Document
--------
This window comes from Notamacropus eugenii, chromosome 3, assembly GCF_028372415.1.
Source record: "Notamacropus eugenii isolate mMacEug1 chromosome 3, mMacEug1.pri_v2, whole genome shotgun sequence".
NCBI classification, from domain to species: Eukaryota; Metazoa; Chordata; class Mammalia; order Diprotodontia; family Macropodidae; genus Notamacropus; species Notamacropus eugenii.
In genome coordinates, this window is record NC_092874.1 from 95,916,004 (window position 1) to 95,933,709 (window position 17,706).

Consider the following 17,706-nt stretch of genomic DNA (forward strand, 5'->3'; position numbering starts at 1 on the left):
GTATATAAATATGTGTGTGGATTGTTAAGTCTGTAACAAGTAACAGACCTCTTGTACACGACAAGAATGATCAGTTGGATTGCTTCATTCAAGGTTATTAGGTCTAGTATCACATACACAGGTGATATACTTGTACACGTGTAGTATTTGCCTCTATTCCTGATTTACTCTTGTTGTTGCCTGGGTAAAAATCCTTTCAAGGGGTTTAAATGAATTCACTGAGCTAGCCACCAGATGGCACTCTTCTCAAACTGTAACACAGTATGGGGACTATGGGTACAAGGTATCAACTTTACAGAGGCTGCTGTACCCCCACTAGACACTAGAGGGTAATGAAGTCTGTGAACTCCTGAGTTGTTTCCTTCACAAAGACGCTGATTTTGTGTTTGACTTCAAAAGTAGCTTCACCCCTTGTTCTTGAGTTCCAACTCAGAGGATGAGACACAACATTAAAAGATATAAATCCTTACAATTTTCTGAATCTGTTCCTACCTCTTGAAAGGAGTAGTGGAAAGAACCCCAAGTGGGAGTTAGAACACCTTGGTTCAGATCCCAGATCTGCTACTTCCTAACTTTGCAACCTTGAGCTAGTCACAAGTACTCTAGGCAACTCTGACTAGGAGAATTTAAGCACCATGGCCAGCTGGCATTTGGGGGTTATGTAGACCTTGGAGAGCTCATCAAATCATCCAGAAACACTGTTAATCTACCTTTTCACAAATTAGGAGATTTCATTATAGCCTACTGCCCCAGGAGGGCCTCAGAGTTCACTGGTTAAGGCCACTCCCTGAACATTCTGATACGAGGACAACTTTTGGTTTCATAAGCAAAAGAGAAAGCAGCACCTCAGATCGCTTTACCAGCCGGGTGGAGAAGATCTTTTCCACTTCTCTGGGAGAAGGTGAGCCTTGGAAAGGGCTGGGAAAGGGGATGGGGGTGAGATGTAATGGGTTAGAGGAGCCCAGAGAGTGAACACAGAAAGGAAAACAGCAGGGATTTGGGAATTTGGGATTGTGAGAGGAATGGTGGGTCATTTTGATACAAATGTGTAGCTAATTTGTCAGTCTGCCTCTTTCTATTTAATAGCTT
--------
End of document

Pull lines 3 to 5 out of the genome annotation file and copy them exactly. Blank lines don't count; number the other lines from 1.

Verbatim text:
NCBI classification, from domain to species: Eukaryota; Metazoa; Chordata; class Mammalia; order Diprotodontia; family Macropodidae; genus Notamacropus; species Notamacropus eugenii.
In genome coordinates, this window is record NC_092874.1 from 95,916,004 (window position 1) to 95,933,709 (window position 17,706).

Consider the following 17,706-nt stretch of genomic DNA (forward strand, 5'->3'; position numbering starts at 1 on the left):